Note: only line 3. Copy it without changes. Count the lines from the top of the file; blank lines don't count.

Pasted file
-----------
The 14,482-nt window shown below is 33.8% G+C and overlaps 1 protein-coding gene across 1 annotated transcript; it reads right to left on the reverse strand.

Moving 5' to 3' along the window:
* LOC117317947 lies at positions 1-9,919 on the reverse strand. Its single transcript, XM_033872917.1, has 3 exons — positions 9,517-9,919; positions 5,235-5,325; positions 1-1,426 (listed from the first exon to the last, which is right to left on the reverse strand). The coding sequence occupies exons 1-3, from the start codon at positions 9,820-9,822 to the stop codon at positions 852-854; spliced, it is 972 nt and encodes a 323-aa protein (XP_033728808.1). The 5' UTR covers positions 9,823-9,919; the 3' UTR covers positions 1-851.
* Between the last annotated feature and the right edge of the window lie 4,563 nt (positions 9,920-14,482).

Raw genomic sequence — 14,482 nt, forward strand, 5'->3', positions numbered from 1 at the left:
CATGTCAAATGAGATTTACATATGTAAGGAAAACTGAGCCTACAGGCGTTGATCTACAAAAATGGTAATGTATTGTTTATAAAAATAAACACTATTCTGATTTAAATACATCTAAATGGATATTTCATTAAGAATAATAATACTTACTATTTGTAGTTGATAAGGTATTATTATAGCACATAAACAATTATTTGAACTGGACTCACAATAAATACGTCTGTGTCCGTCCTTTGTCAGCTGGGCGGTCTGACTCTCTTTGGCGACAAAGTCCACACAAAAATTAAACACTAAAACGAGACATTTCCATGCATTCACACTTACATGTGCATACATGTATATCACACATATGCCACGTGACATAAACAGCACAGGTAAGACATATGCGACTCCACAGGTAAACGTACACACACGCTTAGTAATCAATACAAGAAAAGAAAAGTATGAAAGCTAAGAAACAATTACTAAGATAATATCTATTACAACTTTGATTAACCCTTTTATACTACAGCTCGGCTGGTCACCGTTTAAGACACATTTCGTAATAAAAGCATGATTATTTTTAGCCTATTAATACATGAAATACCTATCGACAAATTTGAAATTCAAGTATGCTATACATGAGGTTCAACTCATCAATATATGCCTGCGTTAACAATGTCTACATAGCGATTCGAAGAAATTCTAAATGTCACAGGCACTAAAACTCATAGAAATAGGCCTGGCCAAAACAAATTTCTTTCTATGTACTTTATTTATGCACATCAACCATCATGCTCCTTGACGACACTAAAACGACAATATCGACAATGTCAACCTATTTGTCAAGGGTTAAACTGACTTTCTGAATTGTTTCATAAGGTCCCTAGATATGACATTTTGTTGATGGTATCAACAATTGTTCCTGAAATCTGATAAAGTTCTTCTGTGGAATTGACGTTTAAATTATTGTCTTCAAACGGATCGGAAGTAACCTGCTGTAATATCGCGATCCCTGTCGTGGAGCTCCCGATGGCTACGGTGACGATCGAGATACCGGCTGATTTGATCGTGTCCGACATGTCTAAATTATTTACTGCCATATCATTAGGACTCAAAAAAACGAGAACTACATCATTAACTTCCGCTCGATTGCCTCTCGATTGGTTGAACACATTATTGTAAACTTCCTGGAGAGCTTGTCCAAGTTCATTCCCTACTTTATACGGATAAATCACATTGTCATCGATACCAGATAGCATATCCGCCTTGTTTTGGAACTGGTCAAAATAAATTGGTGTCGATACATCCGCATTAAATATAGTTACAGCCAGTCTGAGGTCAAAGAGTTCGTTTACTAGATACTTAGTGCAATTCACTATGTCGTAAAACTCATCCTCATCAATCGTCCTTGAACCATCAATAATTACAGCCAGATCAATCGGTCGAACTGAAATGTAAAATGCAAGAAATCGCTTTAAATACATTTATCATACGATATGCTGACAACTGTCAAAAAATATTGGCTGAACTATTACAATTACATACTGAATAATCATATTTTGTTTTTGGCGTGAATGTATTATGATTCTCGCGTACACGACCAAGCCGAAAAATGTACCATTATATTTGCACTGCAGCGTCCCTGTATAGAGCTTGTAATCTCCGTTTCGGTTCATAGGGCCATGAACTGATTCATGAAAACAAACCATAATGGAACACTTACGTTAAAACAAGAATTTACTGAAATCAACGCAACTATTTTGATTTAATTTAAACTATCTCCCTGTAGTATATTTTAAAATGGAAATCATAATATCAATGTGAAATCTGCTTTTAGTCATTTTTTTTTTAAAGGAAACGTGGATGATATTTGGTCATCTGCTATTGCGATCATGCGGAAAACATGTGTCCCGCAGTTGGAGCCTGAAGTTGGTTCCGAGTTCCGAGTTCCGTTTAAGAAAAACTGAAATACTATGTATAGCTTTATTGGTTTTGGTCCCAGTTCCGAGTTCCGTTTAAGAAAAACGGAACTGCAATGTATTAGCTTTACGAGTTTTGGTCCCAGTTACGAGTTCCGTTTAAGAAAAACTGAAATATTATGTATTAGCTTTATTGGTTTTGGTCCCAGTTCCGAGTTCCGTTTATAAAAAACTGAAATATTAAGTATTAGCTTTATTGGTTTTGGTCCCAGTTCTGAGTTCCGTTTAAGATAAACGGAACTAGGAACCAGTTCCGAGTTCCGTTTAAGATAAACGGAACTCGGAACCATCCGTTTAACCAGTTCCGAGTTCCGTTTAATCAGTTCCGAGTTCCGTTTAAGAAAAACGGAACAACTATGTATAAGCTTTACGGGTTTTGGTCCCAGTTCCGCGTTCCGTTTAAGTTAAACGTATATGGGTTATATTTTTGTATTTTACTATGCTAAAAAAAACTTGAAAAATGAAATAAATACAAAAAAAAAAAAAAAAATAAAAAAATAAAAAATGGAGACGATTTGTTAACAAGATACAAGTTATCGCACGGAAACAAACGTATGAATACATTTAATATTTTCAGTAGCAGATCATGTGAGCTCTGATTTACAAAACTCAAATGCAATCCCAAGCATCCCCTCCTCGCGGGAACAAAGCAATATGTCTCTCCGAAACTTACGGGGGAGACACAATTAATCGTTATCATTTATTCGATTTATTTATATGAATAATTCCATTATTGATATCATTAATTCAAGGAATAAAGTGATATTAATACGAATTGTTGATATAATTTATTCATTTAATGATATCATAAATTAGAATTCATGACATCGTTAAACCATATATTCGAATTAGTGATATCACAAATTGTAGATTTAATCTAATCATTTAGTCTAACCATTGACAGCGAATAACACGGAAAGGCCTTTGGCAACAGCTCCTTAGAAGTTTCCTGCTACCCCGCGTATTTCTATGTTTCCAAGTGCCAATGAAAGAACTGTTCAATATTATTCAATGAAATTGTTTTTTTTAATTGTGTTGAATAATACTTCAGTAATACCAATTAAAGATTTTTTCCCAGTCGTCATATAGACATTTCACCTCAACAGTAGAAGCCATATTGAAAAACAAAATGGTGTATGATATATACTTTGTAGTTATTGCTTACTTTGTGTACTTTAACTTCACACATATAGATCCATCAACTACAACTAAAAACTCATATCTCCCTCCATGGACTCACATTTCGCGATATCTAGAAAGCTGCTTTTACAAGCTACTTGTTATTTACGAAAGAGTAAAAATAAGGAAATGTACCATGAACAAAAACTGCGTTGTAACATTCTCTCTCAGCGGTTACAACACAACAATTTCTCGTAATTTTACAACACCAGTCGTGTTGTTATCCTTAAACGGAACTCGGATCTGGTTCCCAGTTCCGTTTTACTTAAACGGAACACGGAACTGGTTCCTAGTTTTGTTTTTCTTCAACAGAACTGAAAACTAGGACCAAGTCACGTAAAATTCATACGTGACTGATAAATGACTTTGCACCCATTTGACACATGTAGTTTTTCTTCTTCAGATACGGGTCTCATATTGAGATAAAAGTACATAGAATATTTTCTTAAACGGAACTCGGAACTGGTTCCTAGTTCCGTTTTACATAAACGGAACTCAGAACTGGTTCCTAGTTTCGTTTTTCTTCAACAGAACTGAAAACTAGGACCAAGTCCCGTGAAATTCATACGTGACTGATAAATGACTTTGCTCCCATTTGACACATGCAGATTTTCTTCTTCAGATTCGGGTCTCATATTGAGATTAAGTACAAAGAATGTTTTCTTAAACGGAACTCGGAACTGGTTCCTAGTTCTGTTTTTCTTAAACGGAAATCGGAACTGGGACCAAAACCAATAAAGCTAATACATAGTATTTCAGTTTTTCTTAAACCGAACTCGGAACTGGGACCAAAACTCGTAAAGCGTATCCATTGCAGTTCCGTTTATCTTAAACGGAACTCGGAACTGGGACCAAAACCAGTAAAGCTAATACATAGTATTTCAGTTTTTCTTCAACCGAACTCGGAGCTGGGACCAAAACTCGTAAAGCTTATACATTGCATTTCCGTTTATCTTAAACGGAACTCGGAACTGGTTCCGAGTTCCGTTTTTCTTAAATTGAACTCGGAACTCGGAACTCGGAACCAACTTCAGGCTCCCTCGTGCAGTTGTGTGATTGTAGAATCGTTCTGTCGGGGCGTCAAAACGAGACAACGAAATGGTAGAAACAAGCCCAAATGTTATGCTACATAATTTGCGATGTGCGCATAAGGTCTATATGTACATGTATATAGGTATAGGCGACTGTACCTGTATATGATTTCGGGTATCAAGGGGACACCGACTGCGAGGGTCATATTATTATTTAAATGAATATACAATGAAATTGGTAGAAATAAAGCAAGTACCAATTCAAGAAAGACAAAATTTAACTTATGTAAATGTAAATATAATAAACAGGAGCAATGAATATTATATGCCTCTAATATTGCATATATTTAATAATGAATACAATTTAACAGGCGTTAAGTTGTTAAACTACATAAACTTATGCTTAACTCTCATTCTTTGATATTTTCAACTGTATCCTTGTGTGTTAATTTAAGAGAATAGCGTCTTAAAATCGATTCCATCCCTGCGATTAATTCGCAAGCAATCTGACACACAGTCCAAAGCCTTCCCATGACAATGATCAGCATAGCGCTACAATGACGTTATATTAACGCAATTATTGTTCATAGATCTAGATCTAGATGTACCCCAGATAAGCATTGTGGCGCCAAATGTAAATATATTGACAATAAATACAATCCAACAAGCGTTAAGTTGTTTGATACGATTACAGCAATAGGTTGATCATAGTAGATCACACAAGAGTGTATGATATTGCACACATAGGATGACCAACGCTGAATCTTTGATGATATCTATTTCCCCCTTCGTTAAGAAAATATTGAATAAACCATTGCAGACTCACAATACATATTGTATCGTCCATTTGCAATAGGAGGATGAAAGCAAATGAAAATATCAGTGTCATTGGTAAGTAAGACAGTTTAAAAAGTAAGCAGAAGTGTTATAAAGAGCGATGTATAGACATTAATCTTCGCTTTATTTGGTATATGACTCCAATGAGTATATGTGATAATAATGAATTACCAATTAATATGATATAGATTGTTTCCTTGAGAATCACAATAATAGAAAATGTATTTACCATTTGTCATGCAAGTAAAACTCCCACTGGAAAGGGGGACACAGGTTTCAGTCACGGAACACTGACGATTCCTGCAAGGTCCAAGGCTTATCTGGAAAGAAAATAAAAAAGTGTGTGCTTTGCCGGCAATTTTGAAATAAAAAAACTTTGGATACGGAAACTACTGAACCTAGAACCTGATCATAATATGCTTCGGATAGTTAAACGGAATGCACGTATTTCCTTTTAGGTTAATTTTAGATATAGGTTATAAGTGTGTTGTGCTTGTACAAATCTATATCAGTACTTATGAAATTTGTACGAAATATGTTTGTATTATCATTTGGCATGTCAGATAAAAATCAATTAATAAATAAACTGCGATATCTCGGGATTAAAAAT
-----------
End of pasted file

* LOC117317947 lies at positions 1-9,919 on the reverse strand. Its single transcript, XM_033872917.1, has 3 exons — positions 9,517-9,919; positions 5,235-5,325; positions 1-1,426 (listed from the first exon to the last, which is right to left on the reverse strand). The coding sequence occupies exons 1-3, from the start codon at positions 9,820-9,822 to the stop codon at positions 852-854; spliced, it is 972 nt and encodes a 323-aa protein (XP_033728808.1). The 5' UTR covers positions 9,823-9,919; the 3' UTR covers positions 1-851.